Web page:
Tuesday, October 31, 2006

walking virgnia
The three As and I set off from Lewes train station under the bright blue sky and rare autumn sun, past the Anne of Cleves house and tramped up and over the steep chalk of the South Downs until, sweaty and hungry, we reached a pub in Rodmell village.
I’m not sure my decision had been entirely conscious – concentrating as I was on finding a walk that wouldn’t be too far away, too muddy, too long or too arduous — but suddenly (as I realised I’d chosen to visit lupine country) I felt as though I was on a pilgrimage. Did the eccentric couple ever take a break from the books to come down to the pub at the end of their road for a drink?
I was distracted from my introspection by the joys of roast beef, creamy Guinness and a little dog, wagging his tail under the table next to ours. We talked of what makes a good pub: real ale, old men in jumpers, whippets, steak-and-ale pies, a hearty welcome, and a roaring fire. We declared that winter walks are better than summer walks and described to each other the pleasures of wind-whipped rosy cheeks and mittens.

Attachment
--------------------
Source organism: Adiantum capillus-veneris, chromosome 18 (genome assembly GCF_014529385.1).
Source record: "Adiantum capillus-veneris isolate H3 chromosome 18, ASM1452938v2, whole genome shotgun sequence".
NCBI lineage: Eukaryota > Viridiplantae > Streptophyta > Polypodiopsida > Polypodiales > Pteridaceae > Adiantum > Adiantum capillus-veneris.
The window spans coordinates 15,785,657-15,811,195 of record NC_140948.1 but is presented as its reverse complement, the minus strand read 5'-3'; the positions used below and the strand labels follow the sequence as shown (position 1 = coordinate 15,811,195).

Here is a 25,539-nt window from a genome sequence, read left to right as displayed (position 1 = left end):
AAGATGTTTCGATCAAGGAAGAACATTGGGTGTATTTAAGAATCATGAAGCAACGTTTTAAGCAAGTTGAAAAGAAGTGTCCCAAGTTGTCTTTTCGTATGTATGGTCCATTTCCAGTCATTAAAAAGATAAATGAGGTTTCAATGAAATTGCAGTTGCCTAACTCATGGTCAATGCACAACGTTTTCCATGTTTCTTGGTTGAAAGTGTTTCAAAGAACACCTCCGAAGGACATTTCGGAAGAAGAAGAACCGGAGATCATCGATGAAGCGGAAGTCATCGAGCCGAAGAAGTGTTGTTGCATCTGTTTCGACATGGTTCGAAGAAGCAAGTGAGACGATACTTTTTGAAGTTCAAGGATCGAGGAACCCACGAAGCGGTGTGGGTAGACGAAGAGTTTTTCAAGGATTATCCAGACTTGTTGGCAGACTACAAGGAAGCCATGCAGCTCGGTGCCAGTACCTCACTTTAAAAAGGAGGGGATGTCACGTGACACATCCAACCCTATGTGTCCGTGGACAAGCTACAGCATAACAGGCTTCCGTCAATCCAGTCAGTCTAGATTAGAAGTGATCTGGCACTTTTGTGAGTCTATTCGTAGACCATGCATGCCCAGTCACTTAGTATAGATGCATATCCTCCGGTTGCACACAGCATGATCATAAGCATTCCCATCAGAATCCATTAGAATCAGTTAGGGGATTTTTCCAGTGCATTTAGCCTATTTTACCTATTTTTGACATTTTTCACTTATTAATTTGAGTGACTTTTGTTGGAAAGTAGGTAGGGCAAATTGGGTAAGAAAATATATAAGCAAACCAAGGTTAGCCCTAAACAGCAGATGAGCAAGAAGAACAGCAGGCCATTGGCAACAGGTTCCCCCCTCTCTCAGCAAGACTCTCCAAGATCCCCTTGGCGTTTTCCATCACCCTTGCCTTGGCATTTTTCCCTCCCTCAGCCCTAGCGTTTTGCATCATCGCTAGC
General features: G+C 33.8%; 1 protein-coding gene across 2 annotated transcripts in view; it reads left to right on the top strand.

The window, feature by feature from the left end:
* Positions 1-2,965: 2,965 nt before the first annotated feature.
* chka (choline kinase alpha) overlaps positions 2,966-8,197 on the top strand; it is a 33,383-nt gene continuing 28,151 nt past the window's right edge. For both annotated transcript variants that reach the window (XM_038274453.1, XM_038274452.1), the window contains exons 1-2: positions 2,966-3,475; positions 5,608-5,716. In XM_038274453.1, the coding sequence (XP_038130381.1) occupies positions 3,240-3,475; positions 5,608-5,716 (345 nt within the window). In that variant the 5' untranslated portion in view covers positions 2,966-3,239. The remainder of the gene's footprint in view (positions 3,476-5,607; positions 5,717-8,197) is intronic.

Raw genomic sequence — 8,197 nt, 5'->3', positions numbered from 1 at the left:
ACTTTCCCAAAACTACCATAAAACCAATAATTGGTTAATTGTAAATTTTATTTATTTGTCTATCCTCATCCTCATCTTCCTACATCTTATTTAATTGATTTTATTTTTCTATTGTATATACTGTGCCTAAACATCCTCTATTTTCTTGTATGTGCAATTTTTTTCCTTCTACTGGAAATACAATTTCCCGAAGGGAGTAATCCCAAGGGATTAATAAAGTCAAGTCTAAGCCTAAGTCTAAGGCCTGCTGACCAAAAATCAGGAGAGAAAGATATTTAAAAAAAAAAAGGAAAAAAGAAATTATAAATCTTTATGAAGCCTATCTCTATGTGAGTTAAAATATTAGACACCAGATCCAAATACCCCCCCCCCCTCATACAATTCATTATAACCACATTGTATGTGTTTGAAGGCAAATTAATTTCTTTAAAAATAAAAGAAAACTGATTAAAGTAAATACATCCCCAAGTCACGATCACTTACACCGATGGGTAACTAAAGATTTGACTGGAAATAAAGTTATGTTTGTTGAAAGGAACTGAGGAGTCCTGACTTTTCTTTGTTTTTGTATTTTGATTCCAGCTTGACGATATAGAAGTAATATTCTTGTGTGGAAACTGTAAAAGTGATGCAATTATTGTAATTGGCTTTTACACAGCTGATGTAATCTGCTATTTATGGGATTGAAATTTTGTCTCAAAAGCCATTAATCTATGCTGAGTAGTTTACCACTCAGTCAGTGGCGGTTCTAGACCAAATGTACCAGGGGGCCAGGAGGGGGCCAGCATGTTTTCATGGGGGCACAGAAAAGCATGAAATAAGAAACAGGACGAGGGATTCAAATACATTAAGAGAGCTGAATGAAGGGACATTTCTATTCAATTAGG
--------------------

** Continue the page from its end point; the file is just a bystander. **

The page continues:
After lunch we walked past Monk’s House without stopping and down to the Ouse. The sun was suddenly small and squat in the darkening sky. The clocks had been put back – I was walking in the heartless spring of 1941. I offered up a series of prayers. The water was low and sluggish between its muddy banks. The world was shades of grey; shades of ash. War was on the horizon; no wonder the sun was setting.
My time-travelling mood passed as we picked up our pace. Lewes Castle in our sights, we marched at a brisk clip back into town, on the hunt for the tea and cakes promised by the walking guide. Lewes shuts early and we had to plump for the reserve tea stop – the White Hart Hotel.
Two trains and a tired jog returned me to the Sett for a reviving hot shower and mug of milk. Soon I was clean and safely tucked up in bed in my pink pajamas. I picked up the book I’ve been slowly rereading for months and read a few pages. Suddenly I was back at the White Hart in Lewes, as I read that the Woolves had used it as their benchmark when travelling abroad. I bet they also stopped for tea and cakes.

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